This Sunday, the Sunday before Mother’s Day, I am dreading a Mother’s Day without a Mother…and remembering her with much love.
Here, from my book There’s a Basketball on My Buffet! a story about the mother relationship, and the role of in between.
The middle bead
Here I am at the supermarket, a mid-life woman hiding from her mother behind the gladiolas.
I watch her charm the young woman at the deli counter with an in-depth analysis of shaved versus sliced thin. Her gold hoop earrings gleam through white hair she still wears down to her shoulders. Until recently, she tinted it a fawn brown. After months of being in the hospital, it had grown a disconcerting strip of white down the middle. Even then, she wanted to colour it. (We never say “dye.”) We told her the chemicals of the colour treatment would ignite with the oxygen she is tethered to and she would go up in a burst of flames. It is one of the very few times she has ever lost an argument.
In the grocery store, I am hiding from my mother to avoid an argument. We have already clashed over a number of things, including the weather and the cost of produce. It began when I came to pick her up for an afternoon of shopping.
“My God, your cheeks are all red and your nose is, too,” she says.
“I know mom. I have a cold. There’s nothing I can do about it,” I say.
“Honey, I’m not trying to hurt your feelings,” she says as I help her with her jacket. “By the way,” she continues as she fumbles with the buttons, “that little blue jacket you’ve been wearing…I don’t like it.” I glance in the hall way mirror; I look like I am actually an adult; in fact, I look like an adult who looks very much like my mother.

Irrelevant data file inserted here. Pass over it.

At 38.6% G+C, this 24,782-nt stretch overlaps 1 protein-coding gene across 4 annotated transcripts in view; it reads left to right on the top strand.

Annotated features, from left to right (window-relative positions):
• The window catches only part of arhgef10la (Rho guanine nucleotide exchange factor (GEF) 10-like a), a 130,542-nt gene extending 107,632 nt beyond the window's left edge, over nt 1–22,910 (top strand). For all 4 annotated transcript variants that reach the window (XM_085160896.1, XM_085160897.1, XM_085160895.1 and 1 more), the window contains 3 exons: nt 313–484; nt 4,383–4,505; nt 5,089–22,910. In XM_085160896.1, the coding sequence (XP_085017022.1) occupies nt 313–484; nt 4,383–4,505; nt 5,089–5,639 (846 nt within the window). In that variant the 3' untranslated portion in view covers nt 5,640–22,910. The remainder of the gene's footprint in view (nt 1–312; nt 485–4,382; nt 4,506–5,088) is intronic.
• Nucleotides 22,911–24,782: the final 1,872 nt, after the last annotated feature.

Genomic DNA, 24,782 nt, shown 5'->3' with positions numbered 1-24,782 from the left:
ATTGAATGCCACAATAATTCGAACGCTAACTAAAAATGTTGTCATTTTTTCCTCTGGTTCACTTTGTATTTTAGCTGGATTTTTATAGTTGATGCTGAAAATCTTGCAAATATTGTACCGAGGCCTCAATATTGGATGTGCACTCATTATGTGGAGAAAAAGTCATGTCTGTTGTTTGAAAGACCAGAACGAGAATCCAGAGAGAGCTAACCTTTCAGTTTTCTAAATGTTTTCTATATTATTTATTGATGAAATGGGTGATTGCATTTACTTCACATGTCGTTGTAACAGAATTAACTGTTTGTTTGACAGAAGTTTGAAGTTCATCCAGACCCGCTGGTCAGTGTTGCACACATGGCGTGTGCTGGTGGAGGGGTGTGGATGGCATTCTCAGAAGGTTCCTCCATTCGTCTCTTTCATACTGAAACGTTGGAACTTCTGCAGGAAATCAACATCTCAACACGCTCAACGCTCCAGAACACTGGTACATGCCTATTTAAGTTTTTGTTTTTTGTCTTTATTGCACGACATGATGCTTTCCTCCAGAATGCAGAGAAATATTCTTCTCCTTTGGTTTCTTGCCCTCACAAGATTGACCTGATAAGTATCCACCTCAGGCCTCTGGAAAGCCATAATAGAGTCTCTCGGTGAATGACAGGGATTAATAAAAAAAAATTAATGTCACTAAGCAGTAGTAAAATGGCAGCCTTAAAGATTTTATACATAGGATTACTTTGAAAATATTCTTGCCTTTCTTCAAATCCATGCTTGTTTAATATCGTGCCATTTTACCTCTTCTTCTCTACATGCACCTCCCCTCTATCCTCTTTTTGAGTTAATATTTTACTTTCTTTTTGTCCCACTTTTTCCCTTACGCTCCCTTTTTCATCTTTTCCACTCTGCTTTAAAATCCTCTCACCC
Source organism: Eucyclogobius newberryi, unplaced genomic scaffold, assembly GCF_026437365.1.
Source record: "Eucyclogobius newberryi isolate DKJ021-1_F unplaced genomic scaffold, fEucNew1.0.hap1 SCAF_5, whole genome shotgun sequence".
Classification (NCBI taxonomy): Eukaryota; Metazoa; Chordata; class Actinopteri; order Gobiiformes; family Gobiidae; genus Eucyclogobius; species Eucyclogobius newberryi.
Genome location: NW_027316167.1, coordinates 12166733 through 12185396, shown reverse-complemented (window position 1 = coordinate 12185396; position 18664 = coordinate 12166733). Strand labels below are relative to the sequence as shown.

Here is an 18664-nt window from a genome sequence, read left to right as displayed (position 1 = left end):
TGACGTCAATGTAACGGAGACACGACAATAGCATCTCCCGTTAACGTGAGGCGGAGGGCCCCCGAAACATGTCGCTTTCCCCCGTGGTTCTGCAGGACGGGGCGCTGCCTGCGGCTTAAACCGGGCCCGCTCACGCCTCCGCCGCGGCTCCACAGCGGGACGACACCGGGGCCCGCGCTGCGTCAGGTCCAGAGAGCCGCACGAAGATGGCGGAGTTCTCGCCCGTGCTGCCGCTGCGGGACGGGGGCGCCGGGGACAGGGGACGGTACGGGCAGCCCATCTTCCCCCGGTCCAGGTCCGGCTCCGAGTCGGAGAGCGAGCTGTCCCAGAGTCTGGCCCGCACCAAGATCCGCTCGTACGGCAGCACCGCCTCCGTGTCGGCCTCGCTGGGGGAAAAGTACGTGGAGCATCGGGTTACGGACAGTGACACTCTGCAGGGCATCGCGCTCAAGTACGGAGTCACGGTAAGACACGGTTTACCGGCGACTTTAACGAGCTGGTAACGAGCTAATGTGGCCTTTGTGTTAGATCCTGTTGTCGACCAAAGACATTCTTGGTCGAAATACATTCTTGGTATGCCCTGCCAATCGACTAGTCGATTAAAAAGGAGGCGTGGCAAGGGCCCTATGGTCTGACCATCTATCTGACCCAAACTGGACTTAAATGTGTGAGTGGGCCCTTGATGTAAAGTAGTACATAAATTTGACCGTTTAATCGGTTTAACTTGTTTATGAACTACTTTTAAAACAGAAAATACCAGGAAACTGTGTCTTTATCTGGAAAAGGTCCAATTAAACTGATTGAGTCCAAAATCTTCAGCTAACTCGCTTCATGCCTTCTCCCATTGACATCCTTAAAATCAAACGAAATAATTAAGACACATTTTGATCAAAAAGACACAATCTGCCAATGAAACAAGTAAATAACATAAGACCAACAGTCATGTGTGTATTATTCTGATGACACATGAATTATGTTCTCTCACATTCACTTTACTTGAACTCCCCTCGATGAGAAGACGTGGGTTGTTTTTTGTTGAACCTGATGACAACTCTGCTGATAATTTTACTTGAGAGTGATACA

My son shrugs off her slights like silk while they cling to me like burs on burlap.
The next month, she is back at the hospital. My son perches at the end of her bed holding her hand, laughing at her stories. She is blooming in his attentions, bestowing her charms, throwing her beads to the audience.
I am in the middle and their arms cross over my lap and hold me fast. But I am inconsequential. A forgotten conduit. Unimportant.
My mother, my son and me. What more precious place is there than between them? I am content. I am blessed. I am the middle bead.
The one before, the one after.
Today there is no hiding. I can see my mother clearly. I can see myself, too, and I know that soon enough, I will be the one before.